The second in a series of four next-generation weather satellites is now in geosynchronous transfer orbit above the Earth. NOAA’s Geostationary Operational Environmental Satellite-S (GOES-S) launched on a United Launch Alliance Atlas V rocket at 5:02 p.m. EST from Space Launch Complex 41 at Cape Canaveral Air Force Station in Florida.
There were no weather constraints at the time of rocket liftoff.
“It was a chamber of commerce day,” said NASA Launch Director Tim Dunn. “We’ve been working on GOES-S for about 15 months. This is a huge year for the Launch Services Program.”
GOES-S separated from the United Launch Alliance Centaur upper stage at 8:34 p.m. EST, followed shortly afterward by mission manager confirmation that the spacecraft’s Stage 1 solar array successfully deployed and the spacecraft was operating on its own power.
When it reaches geostationary orbit 22,300 miles above Earth, in approximately two weeks, it will be renamed GOES-17. It is the second in the GOES-R Series of weather satellites that includes GOES-16 (formerly GOES-R), along with -S, -T and -U. When the satellite is declared operational, late this year, it will occupy NOAA’s GOES-West position and provide faster, more accurate data for tracking wildfires, tropical cyclones, fog and other storm systems and hazards that threaten the western United States, including Hawaii and Alaska, Mexico, Central America and the Pacific Ocean, all the way to New Zealand. More information about NOAA’s GOES satellites is available at https://www.nasa.gov/content/goes.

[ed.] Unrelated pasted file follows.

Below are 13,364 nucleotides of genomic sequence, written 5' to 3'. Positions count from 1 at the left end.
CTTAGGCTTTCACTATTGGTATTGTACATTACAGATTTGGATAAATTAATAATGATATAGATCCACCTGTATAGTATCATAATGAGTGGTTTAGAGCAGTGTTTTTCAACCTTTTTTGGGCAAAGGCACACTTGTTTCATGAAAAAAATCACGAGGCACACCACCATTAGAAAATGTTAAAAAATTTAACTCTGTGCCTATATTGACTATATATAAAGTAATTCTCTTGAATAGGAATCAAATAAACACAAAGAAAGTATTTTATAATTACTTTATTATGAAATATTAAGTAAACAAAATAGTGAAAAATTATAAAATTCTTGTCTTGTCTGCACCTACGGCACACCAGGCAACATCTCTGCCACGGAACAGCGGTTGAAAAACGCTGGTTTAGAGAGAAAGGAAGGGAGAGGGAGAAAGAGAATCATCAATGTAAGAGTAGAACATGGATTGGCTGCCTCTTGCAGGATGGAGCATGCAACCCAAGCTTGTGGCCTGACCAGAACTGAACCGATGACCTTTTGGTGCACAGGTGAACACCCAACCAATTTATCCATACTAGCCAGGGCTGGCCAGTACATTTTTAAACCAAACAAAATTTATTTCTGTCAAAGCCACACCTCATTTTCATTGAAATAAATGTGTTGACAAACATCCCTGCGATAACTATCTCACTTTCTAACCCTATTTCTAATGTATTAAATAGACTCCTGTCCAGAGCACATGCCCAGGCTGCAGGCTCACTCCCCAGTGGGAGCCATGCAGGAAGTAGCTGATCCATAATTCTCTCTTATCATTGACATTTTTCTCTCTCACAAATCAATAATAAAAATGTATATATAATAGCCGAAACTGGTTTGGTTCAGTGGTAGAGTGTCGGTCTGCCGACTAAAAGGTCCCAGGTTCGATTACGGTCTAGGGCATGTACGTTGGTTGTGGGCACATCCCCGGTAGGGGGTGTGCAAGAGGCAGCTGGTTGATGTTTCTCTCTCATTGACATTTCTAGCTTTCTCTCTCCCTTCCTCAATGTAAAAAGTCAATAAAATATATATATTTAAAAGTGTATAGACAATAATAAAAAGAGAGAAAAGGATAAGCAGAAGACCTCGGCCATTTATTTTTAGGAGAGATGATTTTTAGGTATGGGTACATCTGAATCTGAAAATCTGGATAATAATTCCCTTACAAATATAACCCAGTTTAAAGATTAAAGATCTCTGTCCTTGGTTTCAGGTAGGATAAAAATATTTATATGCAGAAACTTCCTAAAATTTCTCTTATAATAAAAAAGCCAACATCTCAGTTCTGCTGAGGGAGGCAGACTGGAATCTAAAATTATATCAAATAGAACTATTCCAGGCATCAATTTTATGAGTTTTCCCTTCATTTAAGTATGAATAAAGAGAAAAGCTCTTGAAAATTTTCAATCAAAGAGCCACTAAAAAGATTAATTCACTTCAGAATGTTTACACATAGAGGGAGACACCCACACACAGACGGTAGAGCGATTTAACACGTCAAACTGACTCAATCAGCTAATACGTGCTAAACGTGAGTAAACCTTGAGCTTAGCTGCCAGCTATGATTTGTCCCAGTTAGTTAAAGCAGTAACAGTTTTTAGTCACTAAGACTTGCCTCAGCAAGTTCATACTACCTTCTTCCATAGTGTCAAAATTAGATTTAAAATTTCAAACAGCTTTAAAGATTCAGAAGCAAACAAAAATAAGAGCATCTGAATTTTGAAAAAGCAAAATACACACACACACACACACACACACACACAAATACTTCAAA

NOAA manages the GOES-R Series program through an integrated NOAA/NASA office at NASA’s Goddard Space Flight Center in Greenbelt, Maryland. NASA also oversees the acquisition of the spacecraft, instruments and launch vehicles. Lockheed Martin Space of Littleton, Colorado, built the spacecraft and is responsible for spacecraft development, integration and testing.
This concludes today’s coverage of the GOES-S countdown, launch and ascent into space.